"Why's she even up, Freddy? It's one in the bloody mornin'! Don't think because we had a little fracas that she'll be up all damn night."

"Mum, look she's not even up. Right, Laney, are you up?"


With a resonant hoot that made Severus jump and loud stage whisper, "No, say no!"

"Oh, then no."

"See, Mum? She's asleep."

"Horse shit!," she objected.

Someone snored loudly. Severus believed he saw the convict take an evening pill earlier and pass out on the couch within minutes. The family resumed gabbing over her, as they did the late night infomercials.

His feet had carried him within spitting distance of the busy living room. He hovered, listening to the banter, cloaked in late night shadows. Then, before he could be noticed, Severus about faced and made for the attic.

"Okay, I'll do it."

Harry hooked his arm with Ginny's, keeping the overeager witch in place.

"Over my dead body," he said, moving them away from the closed bedroom door.

"Oh, please, Harry. We're both adults here, we can look," Ginny insisted, although respectfully loosening her hold on the doorknob. "Fine, I won't, since it's your mother. But then who will?"

The pair stood outside the closed bedroom of Harry's late godfather, the illustriously defiant Sirius Black.

Following the fight from the evening before, and his apology, Harry had tried to lighten the mood by ribbing her brother's one-track mind. He and Ginny shared in the comedy of Ron's blithe interest in racy pictures, laughing and eye rolling, until gradually, an inauspicious silence fell over them.

"What else did Lupin say about...that?," Ginny had prompted.

"Er, n-nothing, just that bit," Harry had replied, grinning nervously, "'lesbian pin-up girl,' just like that. Sirius 'admired her' and then I didn't need to know more about that, so I ran off. Can you believe that?"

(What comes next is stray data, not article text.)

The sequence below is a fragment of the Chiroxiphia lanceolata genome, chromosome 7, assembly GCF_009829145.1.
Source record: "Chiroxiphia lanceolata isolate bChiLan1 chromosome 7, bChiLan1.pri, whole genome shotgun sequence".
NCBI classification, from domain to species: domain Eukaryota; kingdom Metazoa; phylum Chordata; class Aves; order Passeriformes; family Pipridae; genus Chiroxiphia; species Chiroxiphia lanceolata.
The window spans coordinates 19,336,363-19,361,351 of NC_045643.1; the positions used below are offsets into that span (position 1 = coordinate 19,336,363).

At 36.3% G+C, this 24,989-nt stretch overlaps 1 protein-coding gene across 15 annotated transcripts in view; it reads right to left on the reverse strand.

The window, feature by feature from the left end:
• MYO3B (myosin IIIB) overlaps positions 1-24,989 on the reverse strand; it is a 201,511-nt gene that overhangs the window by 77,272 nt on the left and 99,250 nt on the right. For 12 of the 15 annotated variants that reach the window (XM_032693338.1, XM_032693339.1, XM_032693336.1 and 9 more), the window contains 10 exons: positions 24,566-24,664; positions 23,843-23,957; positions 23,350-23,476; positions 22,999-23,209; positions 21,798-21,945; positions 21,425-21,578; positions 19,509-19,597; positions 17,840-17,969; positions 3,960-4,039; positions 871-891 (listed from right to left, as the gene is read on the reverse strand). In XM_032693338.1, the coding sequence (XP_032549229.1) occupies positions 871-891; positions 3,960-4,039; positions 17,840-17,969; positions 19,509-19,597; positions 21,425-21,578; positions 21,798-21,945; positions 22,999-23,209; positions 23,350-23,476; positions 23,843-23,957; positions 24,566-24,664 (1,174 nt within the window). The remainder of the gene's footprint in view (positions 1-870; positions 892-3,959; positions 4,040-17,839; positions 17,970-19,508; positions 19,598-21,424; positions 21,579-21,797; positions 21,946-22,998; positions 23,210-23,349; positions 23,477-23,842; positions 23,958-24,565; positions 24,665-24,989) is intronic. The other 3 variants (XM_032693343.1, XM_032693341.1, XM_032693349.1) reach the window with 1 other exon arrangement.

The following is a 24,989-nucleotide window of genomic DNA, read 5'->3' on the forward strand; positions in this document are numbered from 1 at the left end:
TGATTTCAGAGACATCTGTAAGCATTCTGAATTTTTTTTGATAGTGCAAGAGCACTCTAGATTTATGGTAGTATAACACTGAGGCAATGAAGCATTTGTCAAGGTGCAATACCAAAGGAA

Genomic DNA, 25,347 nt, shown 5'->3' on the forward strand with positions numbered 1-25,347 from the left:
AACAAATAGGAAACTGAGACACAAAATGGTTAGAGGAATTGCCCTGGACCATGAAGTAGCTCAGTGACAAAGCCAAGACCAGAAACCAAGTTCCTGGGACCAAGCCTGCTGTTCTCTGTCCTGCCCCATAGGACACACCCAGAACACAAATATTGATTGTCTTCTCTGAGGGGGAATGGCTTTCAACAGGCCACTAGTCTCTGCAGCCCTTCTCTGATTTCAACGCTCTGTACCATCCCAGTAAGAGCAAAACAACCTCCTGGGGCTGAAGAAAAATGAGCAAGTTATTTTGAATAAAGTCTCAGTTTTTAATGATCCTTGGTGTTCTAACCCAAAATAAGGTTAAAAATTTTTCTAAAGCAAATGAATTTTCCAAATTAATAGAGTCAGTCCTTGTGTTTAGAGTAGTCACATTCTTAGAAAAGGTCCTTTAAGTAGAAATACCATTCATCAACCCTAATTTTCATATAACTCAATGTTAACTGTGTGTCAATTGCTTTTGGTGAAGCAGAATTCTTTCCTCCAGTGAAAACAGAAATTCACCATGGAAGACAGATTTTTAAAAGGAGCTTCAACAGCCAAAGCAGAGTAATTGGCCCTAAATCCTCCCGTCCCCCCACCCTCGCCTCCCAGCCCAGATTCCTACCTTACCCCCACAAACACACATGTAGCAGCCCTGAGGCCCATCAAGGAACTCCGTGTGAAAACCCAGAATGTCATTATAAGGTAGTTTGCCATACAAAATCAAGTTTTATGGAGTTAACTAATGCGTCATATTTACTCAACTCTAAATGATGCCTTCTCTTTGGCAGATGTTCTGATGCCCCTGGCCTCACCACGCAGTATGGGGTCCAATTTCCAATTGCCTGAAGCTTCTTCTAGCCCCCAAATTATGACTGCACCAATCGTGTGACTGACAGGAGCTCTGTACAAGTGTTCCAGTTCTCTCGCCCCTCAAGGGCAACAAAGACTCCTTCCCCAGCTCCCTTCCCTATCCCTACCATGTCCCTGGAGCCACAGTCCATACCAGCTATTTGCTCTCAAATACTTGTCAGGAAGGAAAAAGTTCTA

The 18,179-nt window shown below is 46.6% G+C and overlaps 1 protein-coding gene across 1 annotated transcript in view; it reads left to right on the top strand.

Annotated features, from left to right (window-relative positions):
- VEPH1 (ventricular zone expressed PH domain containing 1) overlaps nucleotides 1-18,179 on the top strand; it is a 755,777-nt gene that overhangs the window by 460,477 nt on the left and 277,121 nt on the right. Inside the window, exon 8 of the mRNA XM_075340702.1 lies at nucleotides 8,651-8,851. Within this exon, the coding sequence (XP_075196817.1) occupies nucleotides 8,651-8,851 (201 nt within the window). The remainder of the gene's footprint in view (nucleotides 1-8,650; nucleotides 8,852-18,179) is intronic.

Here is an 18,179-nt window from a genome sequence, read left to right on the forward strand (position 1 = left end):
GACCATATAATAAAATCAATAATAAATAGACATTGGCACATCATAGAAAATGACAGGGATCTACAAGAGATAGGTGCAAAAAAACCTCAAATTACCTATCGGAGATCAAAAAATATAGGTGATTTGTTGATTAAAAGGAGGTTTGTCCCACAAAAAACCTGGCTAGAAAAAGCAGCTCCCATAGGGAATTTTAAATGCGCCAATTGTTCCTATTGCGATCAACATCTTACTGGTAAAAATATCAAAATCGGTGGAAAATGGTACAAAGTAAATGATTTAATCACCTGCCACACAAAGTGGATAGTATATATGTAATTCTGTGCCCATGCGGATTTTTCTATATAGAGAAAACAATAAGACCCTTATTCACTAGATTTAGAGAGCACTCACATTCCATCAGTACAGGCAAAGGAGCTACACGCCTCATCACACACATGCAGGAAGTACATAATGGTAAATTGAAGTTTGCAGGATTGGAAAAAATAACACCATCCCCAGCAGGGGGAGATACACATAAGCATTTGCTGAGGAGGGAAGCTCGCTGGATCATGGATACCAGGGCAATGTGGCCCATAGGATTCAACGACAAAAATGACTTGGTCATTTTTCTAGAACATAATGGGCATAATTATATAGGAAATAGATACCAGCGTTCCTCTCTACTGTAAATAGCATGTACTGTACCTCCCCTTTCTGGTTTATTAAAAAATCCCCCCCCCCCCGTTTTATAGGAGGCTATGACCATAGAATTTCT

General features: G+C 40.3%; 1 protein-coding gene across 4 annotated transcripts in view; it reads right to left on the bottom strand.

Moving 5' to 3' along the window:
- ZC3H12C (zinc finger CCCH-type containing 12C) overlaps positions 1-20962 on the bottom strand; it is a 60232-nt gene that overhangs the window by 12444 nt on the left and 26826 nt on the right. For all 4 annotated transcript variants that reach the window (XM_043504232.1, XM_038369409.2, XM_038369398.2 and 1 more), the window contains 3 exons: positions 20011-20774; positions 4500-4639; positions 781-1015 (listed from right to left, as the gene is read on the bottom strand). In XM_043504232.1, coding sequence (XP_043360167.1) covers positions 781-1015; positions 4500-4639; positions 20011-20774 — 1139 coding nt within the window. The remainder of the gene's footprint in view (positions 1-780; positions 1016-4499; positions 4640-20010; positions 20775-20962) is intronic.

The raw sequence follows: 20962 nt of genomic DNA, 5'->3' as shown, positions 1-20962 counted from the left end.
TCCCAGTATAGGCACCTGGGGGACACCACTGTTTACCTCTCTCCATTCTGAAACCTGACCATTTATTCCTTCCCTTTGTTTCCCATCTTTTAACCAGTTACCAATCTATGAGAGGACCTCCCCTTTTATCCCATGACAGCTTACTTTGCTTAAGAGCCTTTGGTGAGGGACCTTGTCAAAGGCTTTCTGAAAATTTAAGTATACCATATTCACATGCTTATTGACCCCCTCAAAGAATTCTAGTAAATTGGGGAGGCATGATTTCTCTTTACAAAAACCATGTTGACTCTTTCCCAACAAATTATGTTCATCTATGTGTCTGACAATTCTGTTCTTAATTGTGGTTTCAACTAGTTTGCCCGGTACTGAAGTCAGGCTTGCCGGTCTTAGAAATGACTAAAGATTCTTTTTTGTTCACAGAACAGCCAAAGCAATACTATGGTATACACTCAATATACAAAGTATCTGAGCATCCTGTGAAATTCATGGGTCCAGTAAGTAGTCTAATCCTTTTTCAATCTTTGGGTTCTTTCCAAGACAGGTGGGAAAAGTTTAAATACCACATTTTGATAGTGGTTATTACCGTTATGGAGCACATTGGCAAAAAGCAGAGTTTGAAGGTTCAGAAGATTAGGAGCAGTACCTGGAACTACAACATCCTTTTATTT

The two had shared another chuckle, this one quieter, more distracted. They had eyed each other as they smiled tightly, until the smiles drooped into contemplative frowns, and Harry couldn't miss the spark of curiosity in Ginny's gaze. He had seen the question form before she asked it, and filled with dread, wondered if all Weasleys rode the same train of thought.

"But, well… do you think?"

And so the couple had shared a fitful night's sleep and an awkward morning following. Ginny ran and Harry cleaned up and, as if compelled, the two found themselves side by side before Sirius' room, debating who would go in. They would agree on something, change their minds, bicker and storm off. Then without fail, they would reconvene at the door.

This had gone on for most of the afternoon. It was now nearly dinner, and neither of them could make the final call. 

Harry quite vehemently refused to explore Sirius' collection himself. What would he do had he actually found evidence of his birth mother's craft? Claw his eyes out? Slink away in shame?

And Ginny, Harry felt, was altogether too willing to look. He knew his girlfriend well and loved her every bit. So he knew that, like himself, Ginny toted a healthy appreciation of the womanly form. She was generally more composed than Ron's guileless panting or Harry's tongue tied fumbles, but the Harpy wasn't immune to a batted lash or a well-swayed hip, on any person, at any time of day.

So when she leaped at the chance to check Sirius' collections for a tattooed, wild haired model, Harry shut her down. Even if the woman in the sketch was a stranger to him, he didn't need her enticing his girlfriend from the pages of a glossy magazine.

Harry suggested the only person he could trust to do it: "Let's Floo Ron."

Ginny rolled her eyes but conceded. She offered to stay upstairs while Harry went down to call her brother. The young wizard began down the stairs, but then, thinking better of it, returned to lead his girlfriend along by the wrist. Again, he loved her, but knew her all too well. He was sure if he left her alone for a minute, he'd return to her digging under Sirius' mattress.

Harry knelt in the parlor in front of the fireplace, keeping the fire low as he chucked in a handful of Floo powder. Once it flared green, he resettled on his knees and poked his head in the grate. A warm, tickling spin later, he was in the fire at Ron and Hermione's apartment, catching them in a messy embrace. 

He'd only called them at home but so many times, so he smiled in greeting as he surprised the couple on a couch-shaped cascade of scrolls. He caught them leaning in tenderly for a kiss, disheveled in their frumpy house clothes.

"Hullo, one and two."

Hermione squeaked, butting her boyfriend in the nose. Ron swore, jerking away from her forehead, rubbing the assaulted appendage.

"Merlin, Harry! What're you doing there!?"

Harry grinned, just a head in the licking, emerald flames, only somewhat sorry to intrude. He was glad to see his friends had made up.